For the past few years, I have been pushing the idea that anthropic paradoxes can be explained by the primitive nature of perspectives. Base on discussions I noticed one part of this argument is disliked the most - the invalidity of self-locating probabilities. Almost everyone disagrees with it. Here I will use a concise thought experiment to demonstrate the idea. Hopefully it will generate conversations and clarify the disagreement.
Cloning with Memory
Imagine you are participating in the following experiment. Tonight during your sleep some mad scientist will clone you. The process is highly advanced so the created person will accurately retain the original's memory to a degree not discernible by human cognition. So after waking up in the morning, there is no way to tell whether you are the Original or the Clone. (Infact you might already be the Clone by now.) Now, ask yourself this: "what is the probability that I am the Original?"
I think such a probability does not exist. The question is asking about a particular person: "I". This reference is inherently understood from my perspective. "I" is the one most immediate to the subjective experience. It is not identified by any objective difference or underlying mechanics. "Who I am" is primitive. There is no way to formulate a probability for it being the Original or the Clone.
What I'm Not Arguing
After the cloning, if one person is randomly picked among the two copies, then the probability of the chosen one being the Orignal is 1/2. I am not arguing against this. But I am arguing against the equivalence of this probability and the above-mentioned self-locating probability. One is asking about the result of a sampling process, the other is about the primitively identified "I". The former is understandable by anyone, the latter is only comprehensible by thinking from the experiment subject's perspective.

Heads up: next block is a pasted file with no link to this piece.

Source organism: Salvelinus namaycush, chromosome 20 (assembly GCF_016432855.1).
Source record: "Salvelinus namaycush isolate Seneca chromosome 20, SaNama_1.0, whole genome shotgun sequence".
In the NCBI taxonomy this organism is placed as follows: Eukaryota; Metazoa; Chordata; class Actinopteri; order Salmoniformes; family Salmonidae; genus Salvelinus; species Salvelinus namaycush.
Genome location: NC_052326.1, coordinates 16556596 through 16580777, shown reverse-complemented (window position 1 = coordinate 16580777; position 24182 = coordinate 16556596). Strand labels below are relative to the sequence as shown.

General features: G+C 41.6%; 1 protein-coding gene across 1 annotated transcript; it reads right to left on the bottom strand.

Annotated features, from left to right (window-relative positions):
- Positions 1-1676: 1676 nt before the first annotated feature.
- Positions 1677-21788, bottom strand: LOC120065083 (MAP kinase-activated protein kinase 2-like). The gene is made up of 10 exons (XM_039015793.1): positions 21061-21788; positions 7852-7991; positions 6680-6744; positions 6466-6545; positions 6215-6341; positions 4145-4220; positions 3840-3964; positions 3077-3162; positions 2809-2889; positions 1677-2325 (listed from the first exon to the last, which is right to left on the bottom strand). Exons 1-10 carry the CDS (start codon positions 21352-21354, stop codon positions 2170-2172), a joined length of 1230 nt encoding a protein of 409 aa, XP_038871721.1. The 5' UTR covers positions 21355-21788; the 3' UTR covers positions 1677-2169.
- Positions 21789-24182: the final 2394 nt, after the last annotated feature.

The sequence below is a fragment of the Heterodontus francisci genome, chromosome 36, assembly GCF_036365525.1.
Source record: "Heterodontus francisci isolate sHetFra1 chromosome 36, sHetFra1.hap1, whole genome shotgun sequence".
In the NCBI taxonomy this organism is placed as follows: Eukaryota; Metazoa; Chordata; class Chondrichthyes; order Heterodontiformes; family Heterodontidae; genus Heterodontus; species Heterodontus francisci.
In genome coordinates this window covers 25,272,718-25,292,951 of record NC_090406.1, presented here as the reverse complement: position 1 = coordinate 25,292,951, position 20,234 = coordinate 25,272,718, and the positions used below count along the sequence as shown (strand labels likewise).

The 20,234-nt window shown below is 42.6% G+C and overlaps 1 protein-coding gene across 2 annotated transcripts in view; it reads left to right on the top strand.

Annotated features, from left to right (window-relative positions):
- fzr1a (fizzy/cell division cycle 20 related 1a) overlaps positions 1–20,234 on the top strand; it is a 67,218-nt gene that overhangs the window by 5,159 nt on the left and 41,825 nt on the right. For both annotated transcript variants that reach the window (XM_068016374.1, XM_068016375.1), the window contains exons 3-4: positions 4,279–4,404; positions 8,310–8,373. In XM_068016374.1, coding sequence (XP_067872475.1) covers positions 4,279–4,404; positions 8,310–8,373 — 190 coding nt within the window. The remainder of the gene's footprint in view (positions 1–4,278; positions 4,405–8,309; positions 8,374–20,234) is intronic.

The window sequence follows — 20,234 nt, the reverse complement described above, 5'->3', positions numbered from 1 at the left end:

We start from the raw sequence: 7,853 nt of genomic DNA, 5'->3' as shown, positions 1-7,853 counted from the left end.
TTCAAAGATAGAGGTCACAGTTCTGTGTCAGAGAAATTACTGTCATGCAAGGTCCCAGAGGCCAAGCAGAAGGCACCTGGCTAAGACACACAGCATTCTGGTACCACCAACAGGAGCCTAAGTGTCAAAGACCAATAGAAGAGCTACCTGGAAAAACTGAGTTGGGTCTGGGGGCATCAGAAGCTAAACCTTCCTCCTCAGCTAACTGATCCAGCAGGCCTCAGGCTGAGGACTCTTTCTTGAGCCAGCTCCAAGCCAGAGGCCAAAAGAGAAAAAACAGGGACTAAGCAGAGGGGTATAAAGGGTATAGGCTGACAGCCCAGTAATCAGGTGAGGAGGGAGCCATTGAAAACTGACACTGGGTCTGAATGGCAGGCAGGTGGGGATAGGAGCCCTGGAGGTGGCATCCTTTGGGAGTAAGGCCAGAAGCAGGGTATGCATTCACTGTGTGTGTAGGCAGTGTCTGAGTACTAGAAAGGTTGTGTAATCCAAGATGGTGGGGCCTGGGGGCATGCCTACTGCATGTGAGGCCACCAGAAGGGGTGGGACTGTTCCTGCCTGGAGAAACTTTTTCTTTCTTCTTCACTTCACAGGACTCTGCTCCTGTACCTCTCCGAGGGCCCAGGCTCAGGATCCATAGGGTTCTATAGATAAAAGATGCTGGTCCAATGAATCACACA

Repeating The Experiment
Using a frequentist approach may help to clarify this difference. Imagine you have just finished participating in "Cloning with Memory". Now you may be the Orignal or the Clone. But regardless of which, you can take part in the same experiment again. Let the mad scientists do their work during your next sleep. After waking up the second time, you may be the Orginal or the Clone of the second iteration. Yet regardless of which, you can take part in another iteration, and so on.
Say you are doing this a great number of times, and keep counting of whether you are the Orginal or the Clone in each iteration. There is no reason for the relative frequency of the two to converge on any value. Because in each iteration, from your perspective "who I am" is primitive. There is nothing to determine which of the two copies is you.
Of course, if we jump out of this first-person perspective, and randomly select a copy in each experiment then as the iterations go on, the relative frequency of selecting the Orignal would converge towards 1/2. But that is a different problem.
"I don't know"
It is fair to say this argument against self-locating probability is simple-minded. After waking up I can say that I am either the Orignal or the Clone. What is the reasonable degree of belief for each case? I think the only reasonable answer is "I don't know". To assign specific value to this probability, additional postulates are needed. For example, assuming "I" am a sample from some random selection.